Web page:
The last step before being able to use the light client is to prepare the JSON file passed to --sources. In our scenario, this file specifies the two endpoints to use:

$ echo '{ "uris": [ "http://localhost:18731", "http://localhost:18732" ] }' > sources.json

You’re now ready to use the light client. For example, bake a block (note that this command may take up to a few minutes to complete):

$ octez-client --endpoint http://localhost:18731 --mode light --sources sources.json bake for bootstrap1
Apr  8 16:42:24.202 - alpha.baking.forge: found 0 valid operations (0 refused) for timestamp 2021-04-08T14:42:24.000-00:00 (fitness 01::0000000000000004)
Injected block BMAHozsNCos2

As you may have noticed, the block is baked when the boostrap1 baker has rights to bake, which explains the possible delay of up to a few minutes. If you are in a hurry, you may want to bake for any baker, by replacing bake for bootstrap1 with bake for --minimal-timestamp. We will use this option for the next times.

Well, that doesn’t seem very different from what the default client would return. Indeed, it’s the same; that was the point! To see what the light client is doing differently, you may use the environment variable TEZOS_LOG. Set it as follows:

$ export TEZOS_LOG="light_mode->debug"

Variable light_mode shows how the light mode is obtaining data from the different endpoints.

For convenience, let’s define an alias before continuing, to save keystrokes and the protocol of light mode unspecified warning:

$ alias light-client="octez-client --endpoint http://localhost:18731 --mode light --sources sources.json"

And then bake a new block:

$ light-client bake for --minimal-timestamp
Apr  8 16:49:28.172 - light_mode: light mode's core created for chain main and block head
Apr  8 16:49:28.173 - light_mode: API call: do_rpc v1
Apr  8 16:49:28.175 - light_mode: integrated data for key v1 from one endpoint, about to validate from 1 other
Apr  8 16:49:28.175 - light_mode:   endpoints
Apr  8 16:49:28.177 - light_mode: API call: get v1;constants
Apr  8 16:49:28.177 - light_mode: API call: get v1;first_level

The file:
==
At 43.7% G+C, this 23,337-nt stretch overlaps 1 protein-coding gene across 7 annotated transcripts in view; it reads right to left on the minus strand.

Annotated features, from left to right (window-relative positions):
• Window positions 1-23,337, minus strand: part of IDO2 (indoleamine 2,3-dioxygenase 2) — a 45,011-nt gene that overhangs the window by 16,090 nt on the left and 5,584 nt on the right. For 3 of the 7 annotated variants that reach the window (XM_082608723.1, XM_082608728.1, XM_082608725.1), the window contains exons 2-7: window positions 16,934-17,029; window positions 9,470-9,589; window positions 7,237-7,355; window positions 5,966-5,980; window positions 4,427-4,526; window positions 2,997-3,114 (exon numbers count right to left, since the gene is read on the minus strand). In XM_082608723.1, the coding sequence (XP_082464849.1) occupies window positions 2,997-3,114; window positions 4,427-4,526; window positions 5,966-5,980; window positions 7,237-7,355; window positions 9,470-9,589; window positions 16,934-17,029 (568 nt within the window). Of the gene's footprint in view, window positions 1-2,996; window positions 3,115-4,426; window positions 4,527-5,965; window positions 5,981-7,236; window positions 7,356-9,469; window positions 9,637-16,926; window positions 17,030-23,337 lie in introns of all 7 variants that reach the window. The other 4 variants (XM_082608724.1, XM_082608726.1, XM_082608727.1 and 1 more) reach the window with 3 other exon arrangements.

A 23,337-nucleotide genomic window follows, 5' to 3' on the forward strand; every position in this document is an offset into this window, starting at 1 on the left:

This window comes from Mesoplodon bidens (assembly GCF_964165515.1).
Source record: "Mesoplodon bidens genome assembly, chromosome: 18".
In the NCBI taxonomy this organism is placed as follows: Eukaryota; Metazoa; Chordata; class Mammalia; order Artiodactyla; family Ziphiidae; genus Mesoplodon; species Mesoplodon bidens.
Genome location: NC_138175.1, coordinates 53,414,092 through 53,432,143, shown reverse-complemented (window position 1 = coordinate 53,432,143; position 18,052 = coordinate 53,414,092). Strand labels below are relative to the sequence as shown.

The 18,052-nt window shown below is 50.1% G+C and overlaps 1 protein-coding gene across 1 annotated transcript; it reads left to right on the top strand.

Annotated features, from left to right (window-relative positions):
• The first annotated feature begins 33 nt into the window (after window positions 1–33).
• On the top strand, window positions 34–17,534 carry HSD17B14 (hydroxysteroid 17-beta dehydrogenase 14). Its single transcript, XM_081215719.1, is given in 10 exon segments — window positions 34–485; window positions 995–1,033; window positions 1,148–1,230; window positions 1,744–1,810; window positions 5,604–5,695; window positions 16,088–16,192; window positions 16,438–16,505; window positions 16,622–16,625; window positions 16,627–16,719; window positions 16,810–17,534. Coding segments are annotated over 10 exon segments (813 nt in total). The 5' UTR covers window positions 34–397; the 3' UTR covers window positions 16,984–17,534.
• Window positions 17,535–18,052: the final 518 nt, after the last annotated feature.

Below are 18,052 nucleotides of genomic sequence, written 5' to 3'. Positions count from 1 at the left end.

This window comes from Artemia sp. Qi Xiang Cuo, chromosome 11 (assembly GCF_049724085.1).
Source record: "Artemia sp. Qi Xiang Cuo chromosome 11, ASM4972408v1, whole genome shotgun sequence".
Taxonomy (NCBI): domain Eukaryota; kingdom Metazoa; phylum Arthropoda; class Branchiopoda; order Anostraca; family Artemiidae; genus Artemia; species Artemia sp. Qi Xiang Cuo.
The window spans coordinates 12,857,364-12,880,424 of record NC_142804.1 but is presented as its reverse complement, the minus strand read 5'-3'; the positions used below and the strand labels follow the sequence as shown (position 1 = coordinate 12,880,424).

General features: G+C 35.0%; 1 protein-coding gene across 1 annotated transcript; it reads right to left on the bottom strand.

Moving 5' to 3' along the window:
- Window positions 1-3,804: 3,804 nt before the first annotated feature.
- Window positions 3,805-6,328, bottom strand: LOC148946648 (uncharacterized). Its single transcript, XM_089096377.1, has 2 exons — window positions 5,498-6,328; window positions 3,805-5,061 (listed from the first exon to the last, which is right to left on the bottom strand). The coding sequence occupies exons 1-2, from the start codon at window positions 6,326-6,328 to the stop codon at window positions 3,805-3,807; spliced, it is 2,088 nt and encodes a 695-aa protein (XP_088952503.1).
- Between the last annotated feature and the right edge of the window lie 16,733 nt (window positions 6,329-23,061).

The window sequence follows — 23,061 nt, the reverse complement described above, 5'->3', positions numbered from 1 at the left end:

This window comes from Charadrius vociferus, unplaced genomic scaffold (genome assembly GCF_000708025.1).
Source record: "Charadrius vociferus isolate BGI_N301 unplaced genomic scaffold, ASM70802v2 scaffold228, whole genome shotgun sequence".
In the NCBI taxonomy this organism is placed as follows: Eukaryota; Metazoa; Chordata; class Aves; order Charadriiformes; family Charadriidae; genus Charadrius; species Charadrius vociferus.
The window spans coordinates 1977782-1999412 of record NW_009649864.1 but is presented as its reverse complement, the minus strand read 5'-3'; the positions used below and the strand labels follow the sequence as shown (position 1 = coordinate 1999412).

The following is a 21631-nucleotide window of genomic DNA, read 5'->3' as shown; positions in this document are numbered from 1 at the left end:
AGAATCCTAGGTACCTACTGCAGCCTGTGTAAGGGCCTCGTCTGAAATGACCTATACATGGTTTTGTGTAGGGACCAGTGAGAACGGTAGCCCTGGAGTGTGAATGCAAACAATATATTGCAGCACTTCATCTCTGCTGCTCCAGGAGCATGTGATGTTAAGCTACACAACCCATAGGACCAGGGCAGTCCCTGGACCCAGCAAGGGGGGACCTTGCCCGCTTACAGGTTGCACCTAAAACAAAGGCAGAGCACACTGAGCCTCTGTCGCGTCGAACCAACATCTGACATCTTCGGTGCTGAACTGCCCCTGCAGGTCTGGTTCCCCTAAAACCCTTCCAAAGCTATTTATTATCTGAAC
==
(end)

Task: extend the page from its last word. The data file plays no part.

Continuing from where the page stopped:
Apr  8 16:49:28.177 - light_mode: API call: do_rpc pending_migration_balance_updates
Apr  8 16:49:28.179 - light_mode: integrated data for key pending_migration_balance_updates from one endpoint,
Apr  8 16:49:28.179 - light_mode:   about to validate from 1 other endpoints
Apr  8 16:49:28.180 - light_mode: API call: get pending_migration_balance_updates
... A lot of output prefixed with light_mode: ...
Injected block BMdbKufTymQJ

Here is the meaning of these lines:

  • Line light mode's core created indicates that the light mode was initialized. It should be printed once per block being inspected.

  • Line API call: do_rpc v1 indicates that the light mode needs the data associated to the low-level storage’s key v1

  • Line integrated data for key v1 ... indicates that the light mode obtained data for v1 from a single endpoint and that it is about to fetch Merkle proofs for this key from other endpoints.

  • Lines API call: get ... indicate that octez-client is requesting data from the light mode’s cache. In this snippet, after the light mode gathered data for key v1, the client is requesting data for the children keys v1;constants and v1;first_level (the ; indicates nesting). This example shows how the light mode sometimes batches requests, to avoid querying many keys in a row. Here it did a single request for v1 instead of doing one request for v1;constants and a second one for v1;first_level.

To see that computations are done locally by the light client, we refer to the proxy mode’s documentation. Debug variables of the proxy mode apply to the light mode, as internally, the light mode is a more complex instance of the proxy mode.

How to deploy to relieve nodes from some RPCs

Again, we refer to the corresponding section in the page of the proxy mode. The exact same recommendations apply for the light mode.